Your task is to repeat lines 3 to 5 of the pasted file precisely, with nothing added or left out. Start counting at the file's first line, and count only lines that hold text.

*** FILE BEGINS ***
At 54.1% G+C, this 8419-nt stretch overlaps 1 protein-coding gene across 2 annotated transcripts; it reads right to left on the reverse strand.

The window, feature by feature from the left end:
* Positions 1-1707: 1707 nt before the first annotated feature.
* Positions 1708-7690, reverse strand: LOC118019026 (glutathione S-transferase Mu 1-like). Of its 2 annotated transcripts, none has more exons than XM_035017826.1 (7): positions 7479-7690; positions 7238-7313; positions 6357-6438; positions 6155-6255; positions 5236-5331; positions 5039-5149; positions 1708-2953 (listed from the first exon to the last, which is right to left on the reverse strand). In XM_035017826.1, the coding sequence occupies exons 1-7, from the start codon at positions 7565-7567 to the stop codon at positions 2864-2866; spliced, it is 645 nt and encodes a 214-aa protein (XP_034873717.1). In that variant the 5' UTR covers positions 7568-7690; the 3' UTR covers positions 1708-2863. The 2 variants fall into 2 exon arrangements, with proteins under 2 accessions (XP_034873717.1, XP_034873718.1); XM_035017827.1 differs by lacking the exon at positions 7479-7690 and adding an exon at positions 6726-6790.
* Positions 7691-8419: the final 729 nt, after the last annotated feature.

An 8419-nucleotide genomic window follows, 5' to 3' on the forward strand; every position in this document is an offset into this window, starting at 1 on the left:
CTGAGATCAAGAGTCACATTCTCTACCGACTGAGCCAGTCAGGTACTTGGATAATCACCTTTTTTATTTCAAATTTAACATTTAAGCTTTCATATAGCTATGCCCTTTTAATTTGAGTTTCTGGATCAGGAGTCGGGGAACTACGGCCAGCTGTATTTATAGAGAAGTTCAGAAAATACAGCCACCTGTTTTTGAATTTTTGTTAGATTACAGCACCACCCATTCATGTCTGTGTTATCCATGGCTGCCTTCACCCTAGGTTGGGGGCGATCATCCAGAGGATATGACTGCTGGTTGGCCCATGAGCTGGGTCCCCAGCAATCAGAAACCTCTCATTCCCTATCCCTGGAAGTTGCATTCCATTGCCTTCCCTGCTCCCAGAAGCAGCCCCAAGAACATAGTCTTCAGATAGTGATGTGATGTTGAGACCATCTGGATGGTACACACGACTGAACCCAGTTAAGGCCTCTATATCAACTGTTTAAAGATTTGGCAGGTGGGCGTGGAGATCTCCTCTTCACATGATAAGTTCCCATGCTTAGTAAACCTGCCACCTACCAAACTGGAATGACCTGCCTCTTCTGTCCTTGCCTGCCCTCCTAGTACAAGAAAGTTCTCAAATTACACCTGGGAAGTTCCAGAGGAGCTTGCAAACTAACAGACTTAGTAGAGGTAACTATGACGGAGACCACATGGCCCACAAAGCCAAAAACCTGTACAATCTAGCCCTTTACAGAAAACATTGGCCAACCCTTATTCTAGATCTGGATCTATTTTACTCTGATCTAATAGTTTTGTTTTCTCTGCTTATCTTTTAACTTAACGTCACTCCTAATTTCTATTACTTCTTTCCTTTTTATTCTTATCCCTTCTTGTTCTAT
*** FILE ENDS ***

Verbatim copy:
* Positions 1-1707: 1707 nt before the first annotated feature.
* Positions 1708-7690, reverse strand: LOC118019026 (glutathione S-transferase Mu 1-like). Of its 2 annotated transcripts, none has more exons than XM_035017826.1 (7): positions 7479-7690; positions 7238-7313; positions 6357-6438; positions 6155-6255; positions 5236-5331; positions 5039-5149; positions 1708-2953 (listed from the first exon to the last, which is right to left on the reverse strand). In XM_035017826.1, the coding sequence occupies exons 1-7, from the start codon at positions 7565-7567 to the stop codon at positions 2864-2866; spliced, it is 645 nt and encodes a 214-aa protein (XP_034873717.1). In that variant the 5' UTR covers positions 7568-7690; the 3' UTR covers positions 1708-2863. The 2 variants fall into 2 exon arrangements, with proteins under 2 accessions (XP_034873717.1, XP_034873718.1); XM_035017827.1 differs by lacking the exon at positions 7479-7690 and adding an exon at positions 6726-6790.
* Positions 7691-8419: the final 729 nt, after the last annotated feature.